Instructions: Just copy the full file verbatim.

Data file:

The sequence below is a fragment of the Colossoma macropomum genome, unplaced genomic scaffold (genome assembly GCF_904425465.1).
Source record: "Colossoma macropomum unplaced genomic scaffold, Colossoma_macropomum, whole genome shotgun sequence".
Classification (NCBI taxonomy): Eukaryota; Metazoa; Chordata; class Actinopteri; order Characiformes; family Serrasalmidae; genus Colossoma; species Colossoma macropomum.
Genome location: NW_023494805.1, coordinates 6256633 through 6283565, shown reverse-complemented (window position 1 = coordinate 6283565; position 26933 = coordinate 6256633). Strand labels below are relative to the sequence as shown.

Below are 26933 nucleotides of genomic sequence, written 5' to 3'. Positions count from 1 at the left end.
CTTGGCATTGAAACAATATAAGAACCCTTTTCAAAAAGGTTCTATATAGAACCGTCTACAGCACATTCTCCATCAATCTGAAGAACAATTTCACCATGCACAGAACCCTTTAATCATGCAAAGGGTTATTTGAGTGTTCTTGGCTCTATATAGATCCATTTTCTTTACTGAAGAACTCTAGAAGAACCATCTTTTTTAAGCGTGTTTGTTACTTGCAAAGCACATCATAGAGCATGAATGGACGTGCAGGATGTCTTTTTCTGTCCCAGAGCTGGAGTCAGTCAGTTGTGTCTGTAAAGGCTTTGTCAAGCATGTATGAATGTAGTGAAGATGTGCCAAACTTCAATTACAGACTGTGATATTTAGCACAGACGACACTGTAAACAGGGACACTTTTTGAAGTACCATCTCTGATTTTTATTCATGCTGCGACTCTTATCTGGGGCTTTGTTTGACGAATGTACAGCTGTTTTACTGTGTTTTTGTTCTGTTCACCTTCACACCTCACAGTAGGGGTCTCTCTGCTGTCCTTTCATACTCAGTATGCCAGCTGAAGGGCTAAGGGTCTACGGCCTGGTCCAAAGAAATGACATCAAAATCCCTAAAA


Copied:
The sequence below is a fragment of the Colossoma macropomum genome, unplaced genomic scaffold (genome assembly GCF_904425465.1).
Source record: "Colossoma macropomum unplaced genomic scaffold, Colossoma_macropomum, whole genome shotgun sequence".
Classification (NCBI taxonomy): Eukaryota; Metazoa; Chordata; class Actinopteri; order Characiformes; family Serrasalmidae; genus Colossoma; species Colossoma macropomum.
Genome location: NW_023494805.1, coordinates 6256633 through 6283565, shown reverse-complemented (window position 1 = coordinate 6283565; position 26933 = coordinate 6256633). Strand labels below are relative to the sequence as shown.

Below are 26933 nucleotides of genomic sequence, written 5' to 3'. Positions count from 1 at the left end.
CTTGGCATTGAAACAATATAAGAACCCTTTTCAAAAAGGTTCTATATAGAACCGTCTACAGCACATTCTCCATCAATCTGAAGAACAATTTCACCATGCACAGAACCCTTTAATCATGCAAAGGGTTATTTGAGTGTTCTTGGCTCTATATAGATCCATTTTCTTTACTGAAGAACTCTAGAAGAACCATCTTTTTTAAGCGTGTTTGTTACTTGCAAAGCACATCATAGAGCATGAATGGACGTGCAGGATGTCTTTTTCTGTCCCAGAGCTGGAGTCAGTCAGTTGTGTCTGTAAAGGCTTTGTCAAGCATGTATGAATGTAGTGAAGATGTGCCAAACTTCAATTACAGACTGTGATATTTAGCACAGACGACACTGTAAACAGGGACACTTTTTGAAGTACCATCTCTGATTTTTATTCATGCTGCGACTCTTATCTGGGGCTTTGTTTGACGAATGTACAGCTGTTTTACTGTGTTTTTGTTCTGTTCACCTTCACACCTCACAGTAGGGGTCTCTCTGCTGTCCTTTCATACTCAGTATGCCAGCTGAAGGGCTAAGGGTCTACGGCCTGGTCCAAAGAAATGACATCAAAATCCCTAAAA